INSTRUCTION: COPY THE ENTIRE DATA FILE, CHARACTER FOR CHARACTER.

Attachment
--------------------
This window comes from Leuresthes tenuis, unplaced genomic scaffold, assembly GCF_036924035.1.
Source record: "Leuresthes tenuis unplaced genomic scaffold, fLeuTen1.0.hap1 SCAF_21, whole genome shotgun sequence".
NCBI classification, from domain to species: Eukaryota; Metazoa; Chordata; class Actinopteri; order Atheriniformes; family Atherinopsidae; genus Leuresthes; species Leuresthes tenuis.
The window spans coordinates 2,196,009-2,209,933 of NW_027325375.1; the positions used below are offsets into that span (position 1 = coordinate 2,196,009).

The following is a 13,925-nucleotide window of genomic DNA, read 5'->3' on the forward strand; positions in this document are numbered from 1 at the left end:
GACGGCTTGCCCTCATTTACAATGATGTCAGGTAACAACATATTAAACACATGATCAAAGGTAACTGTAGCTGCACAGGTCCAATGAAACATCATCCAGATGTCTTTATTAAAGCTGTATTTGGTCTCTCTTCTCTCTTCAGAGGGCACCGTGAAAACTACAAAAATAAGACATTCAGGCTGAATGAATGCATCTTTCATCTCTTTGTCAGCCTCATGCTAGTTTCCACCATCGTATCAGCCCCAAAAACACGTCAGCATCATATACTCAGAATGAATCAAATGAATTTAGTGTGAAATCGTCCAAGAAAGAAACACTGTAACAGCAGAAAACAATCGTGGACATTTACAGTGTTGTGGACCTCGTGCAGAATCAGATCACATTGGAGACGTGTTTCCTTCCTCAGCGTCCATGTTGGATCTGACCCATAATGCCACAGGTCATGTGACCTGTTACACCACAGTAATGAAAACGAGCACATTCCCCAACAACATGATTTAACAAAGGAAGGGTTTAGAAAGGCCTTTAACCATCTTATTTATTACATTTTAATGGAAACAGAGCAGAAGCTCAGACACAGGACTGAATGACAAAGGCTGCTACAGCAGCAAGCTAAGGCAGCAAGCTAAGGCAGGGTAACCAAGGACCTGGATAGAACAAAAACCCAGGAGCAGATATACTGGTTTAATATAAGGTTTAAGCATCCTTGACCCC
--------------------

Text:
This window comes from Leuresthes tenuis, unplaced genomic scaffold, assembly GCF_036924035.1.
Source record: "Leuresthes tenuis unplaced genomic scaffold, fLeuTen1.0.hap1 SCAF_21, whole genome shotgun sequence".
NCBI classification, from domain to species: Eukaryota; Metazoa; Chordata; class Actinopteri; order Atheriniformes; family Atherinopsidae; genus Leuresthes; species Leuresthes tenuis.
The window spans coordinates 2,196,009-2,209,933 of NW_027325375.1; the positions used below are offsets into that span (position 1 = coordinate 2,196,009).

The following is a 13,925-nucleotide window of genomic DNA, read 5'->3' on the forward strand; positions in this document are numbered from 1 at the left end:
GACGGCTTGCCCTCATTTACAATGATGTCAGGTAACAACATATTAAACACATGATCAAAGGTAACTGTAGCTGCACAGGTCCAATGAAACATCATCCAGATGTCTTTATTAAAGCTGTATTTGGTCTCTCTTCTCTCTTCAGAGGGCACCGTGAAAACTACAAAAATAAGACATTCAGGCTGAATGAATGCATCTTTCATCTCTTTGTCAGCCTCATGCTAGTTTCCACCATCGTATCAGCCCCAAAAACACGTCAGCATCATATACTCAGAATGAATCAAATGAATTTAGTGTGAAATCGTCCAAGAAAGAAACACTGTAACAGCAGAAAACAATCGTGGACATTTACAGTGTTGTGGACCTCGTGCAGAATCAGATCACATTGGAGACGTGTTTCCTTCCTCAGCGTCCATGTTGGATCTGACCCATAATGCCACAGGTCATGTGACCTGTTACACCACAGTAATGAAAACGAGCACATTCCCCAACAACATGATTTAACAAAGGAAGGGTTTAGAAAGGCCTTTAACCATCTTATTTATTACATTTTAATGGAAACAGAGCAGAAGCTCAGACACAGGACTGAATGACAAAGGCTGCTACAGCAGCAAGCTAAGGCAGCAAGCTAAGGCAGGGTAACCAAGGACCTGGATAGAACAAAAACCCAGGAGCAGATATACTGGTTTAATATAAGGTTTAAGCATCCTTGACCCC